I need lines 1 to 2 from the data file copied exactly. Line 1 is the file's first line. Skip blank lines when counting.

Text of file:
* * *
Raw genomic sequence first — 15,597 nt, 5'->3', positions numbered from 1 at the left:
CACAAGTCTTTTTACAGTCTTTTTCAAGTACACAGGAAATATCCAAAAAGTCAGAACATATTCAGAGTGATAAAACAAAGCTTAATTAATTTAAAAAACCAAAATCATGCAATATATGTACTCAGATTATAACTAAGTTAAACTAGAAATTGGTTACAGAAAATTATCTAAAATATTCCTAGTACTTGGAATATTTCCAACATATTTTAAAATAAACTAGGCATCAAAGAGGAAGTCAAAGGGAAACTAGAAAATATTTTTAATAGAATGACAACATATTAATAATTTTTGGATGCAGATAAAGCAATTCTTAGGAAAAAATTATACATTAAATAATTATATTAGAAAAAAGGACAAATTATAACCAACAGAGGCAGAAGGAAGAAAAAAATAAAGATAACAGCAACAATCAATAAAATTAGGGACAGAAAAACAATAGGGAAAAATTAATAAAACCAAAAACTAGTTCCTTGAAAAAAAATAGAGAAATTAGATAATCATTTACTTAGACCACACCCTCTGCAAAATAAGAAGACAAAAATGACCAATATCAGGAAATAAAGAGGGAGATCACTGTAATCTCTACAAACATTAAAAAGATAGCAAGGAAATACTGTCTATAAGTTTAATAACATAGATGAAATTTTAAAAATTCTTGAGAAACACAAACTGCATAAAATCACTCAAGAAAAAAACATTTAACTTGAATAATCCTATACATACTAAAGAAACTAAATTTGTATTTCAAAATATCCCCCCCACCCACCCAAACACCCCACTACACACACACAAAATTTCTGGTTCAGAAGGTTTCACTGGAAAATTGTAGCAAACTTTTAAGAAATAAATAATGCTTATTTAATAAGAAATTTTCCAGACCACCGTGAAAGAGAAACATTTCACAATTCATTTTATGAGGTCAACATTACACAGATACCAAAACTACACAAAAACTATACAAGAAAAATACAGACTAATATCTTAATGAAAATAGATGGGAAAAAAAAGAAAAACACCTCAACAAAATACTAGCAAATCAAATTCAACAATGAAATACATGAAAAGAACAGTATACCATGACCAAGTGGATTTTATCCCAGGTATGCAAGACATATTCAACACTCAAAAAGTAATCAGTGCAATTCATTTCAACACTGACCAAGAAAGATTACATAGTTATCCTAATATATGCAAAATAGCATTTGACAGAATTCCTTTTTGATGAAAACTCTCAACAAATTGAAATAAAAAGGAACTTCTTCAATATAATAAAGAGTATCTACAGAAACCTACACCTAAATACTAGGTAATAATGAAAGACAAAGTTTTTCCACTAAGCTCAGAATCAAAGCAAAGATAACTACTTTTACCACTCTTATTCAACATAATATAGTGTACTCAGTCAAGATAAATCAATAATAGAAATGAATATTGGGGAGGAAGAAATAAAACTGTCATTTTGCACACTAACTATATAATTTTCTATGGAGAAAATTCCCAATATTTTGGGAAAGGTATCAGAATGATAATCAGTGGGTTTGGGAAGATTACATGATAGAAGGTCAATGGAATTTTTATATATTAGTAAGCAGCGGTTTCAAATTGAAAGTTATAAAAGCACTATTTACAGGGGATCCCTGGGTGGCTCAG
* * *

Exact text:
Raw genomic sequence first — 15,597 nt, 5'->3', positions numbered from 1 at the left:
CACAAGTCTTTTTACAGTCTTTTTCAAGTACACAGGAAATATCCAAAAAGTCAGAACATATTCAGAGTGATAAAACAAAGCTTAATTAATTTAAAAAACCAAAATCATGCAATATATGTACTCAGATTATAACTAAGTTAAACTAGAAATTGGTTACAGAAAATTATCTAAAATATTCCTAGTACTTGGAATATTTCCAACATATTTTAAAATAAACTAGGCATCAAAGAGGAAGTCAAAGGGAAACTAGAAAATATTTTTAATAGAATGACAACATATTAATAATTTTTGGATGCAGATAAAGCAATTCTTAGGAAAAAATTATACATTAAATAATTATATTAGAAAAAAGGACAAATTATAACCAACAGAGGCAGAAGGAAGAAAAAAATAAAGATAACAGCAACAATCAATAAAATTAGGGACAGAAAAACAATAGGGAAAAATTAATAAAACCAAAAACTAGTTCCTTGAAAAAAAATAGAGAAATTAGATAATCATTTACTTAGACCACACCCTCTGCAAAATAAGAAGACAAAAATGACCAATATCAGGAAATAAAGAGGGAGATCACTGTAATCTCTACAAACATTAAAAAGATAGCAAGGAAATACTGTCTATAAGTTTAATAACATAGATGAAATTTTAAAAATTCTTGAGAAACACAAACTGCATAAAATCACTCAAGAAAAAAACATTTAACTTGAATAATCCTATACATACTAAAGAAACTAAATTTGTATTTCAAAATATCCCCCCCACCCACCCAAACACCCCACTACACACACACAAAATTTCTGGTTCAGAAGGTTTCACTGGAAAATTGTAGCAAACTTTTAAGAAATAAATAATGCTTATTTAATAAGAAATTTTCCAGACCACCGTGAAAGAGAAACATTTCACAATTCATTTTATGAGGTCAACATTACACAGATACCAAAACTACACAAAAACTATACAAGAAAAATACAGACTAATATCTTAATGAAAATAGATGGGAAAAAAAAGAAAAACACCTCAACAAAATACTAGCAAATCAAATTCAACAATGAAATACATGAAAAGAACAGTATACCATGACCAAGTGGATTTTATCCCAGGTATGCAAGACATATTCAACACTCAAAAAGTAATCAGTGCAATTCATTTCAACACTGACCAAGAAAGATTACATAGTTATCCTAATATATGCAAAATAGCATTTGACAGAATTCCTTTTTGATGAAAACTCTCAACAAATTGAAATAAAAAGGAACTTCTTCAATATAATAAAGAGTATCTACAGAAACCTACACCTAAATACTAGGTAATAATGAAAGACAAAGTTTTTCCACTAAGCTCAGAATCAAAGCAAAGATAACTACTTTTACCACTCTTATTCAACATAATATAGTGTACTCAGTCAAGATAAATCAATAATAGAAATGAATATTGGGGAGGAAGAAATAAAACTGTCATTTTGCACACTAACTATATAATTTTCTATGGAGAAAATTCCCAATATTTTGGGAAAGGTATCAGAATGATAATCAGTGGGTTTGGGAAGATTACATGATAGAAGGTCAATGGAATTTTTATATATTAGTAAGCAGCGGTTTCAAATTGAAAGTTATAAAAGCACTATTTACAGGGGATCCCTGGGTGGCTCAG